Now that I’m poking and prodding myself I find that the second knuckle of my fingers is pretty similar (that is, the first knuckle after your finger seperates from your hand). If I straighten out my fingers, the skin on top is loose and I can pinch and twist it pretty hard with no discomfort.

well I fell pinching my forearm skin far more acutely than my elbow skin, I wonder if it has anything to do with how many times a person skins their elbows, or knees for that matter, as a kid. I would hazard the guess that the concentration of pain and pressure receptors on my elbow is less than my forearm, YMMV

Straighten your arm. Feel your elbow. The skin at the elbow is relatively loose and easy to pinch and move.

Bend your elbow to ninety degrees. The skin at the elobow is tighter and harder to pinch.

Like Qadgop, I see many painful elbow injuries. It hurts to cut your elbow, and a dislocated elbow is extremely painful.

But if pain is a signal that something is wrong, it is easy for me to believe that there would be little benefit for you to feel discomfort whenever you bend you elbow. I’d be willing to believe that the receptors at the elbow are fewer than at many other parts of the arm. But “you won’t feel a thing”? C’mon.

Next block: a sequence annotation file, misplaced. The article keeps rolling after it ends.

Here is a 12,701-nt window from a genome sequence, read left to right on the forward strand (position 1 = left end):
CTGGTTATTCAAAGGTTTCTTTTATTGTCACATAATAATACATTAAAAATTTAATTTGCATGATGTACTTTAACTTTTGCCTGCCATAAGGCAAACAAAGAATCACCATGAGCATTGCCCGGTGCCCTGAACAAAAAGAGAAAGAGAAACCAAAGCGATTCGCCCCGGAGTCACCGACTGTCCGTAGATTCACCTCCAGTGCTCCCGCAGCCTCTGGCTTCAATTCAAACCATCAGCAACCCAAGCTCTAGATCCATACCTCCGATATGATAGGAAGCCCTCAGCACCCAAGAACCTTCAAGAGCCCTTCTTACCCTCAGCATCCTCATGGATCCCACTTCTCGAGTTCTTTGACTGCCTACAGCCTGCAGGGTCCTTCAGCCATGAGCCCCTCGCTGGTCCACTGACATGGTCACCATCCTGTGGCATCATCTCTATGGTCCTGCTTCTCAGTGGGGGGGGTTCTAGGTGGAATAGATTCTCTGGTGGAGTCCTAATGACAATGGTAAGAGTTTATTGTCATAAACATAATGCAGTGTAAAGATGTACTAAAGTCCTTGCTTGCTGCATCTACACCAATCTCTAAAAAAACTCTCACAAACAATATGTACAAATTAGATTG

I’m with the other medicos. Having driven my left elbow through the driver’s side window of a van, I have personal, as well as, professional experience that the elbow is NOT a pain free zone.

What might be decreasing your pain sense on your elbow, may be dry skin. You may need to exfoliate the area for full feeling to return.

I don’t get it :confused: The skin elsewhere on my arm is as sensitive, to a fork or a pinch (discreetly tested just seconds ago) what fact is on trial here?

I agree, I cannot use my own body or even poking the outstretched skin with scissors to cause enough pain to make me stop.

If I nip, twist or scissor poke else where I can make it hurt.

Dunno why tho.

I can pinch my elbow skin with all my strength, with no pain whatsoever.

Ouch! That hurt. You lied to me!

Let’s check it out. Let’s see who, in addition to the few who have weighed in here, can or cannot feel a pinch in that place. Note - a lot of people say they’ve injured their elbows. Yes, we all have. That’s not the point. The point - and I’m modifying JUST slightly - is that if you grab a certain amount of loose elbow skin and pinch - you won’t feel anything. But, here’s my deal - I think we need to describe very well what we mean by grab and pinch. My definition: When I look at the pinch from the side, I’m grabbing enough skin to come down to about the bottom of my thumbnail. I don’t pinch with the tip of my finger and the tip of my thumb, but rather press both “sides” of that flap of skin together with thumb and forefinger. Nothing. Nada. Zip. Now, it may be that some people have it and some don’t - but I’d find that fascinating if it were true.
And, of course, if I pinch with just the tips of the finger and thumb, or use my nails, it will hurth plenty.
Grassroots science. Whoo hoo.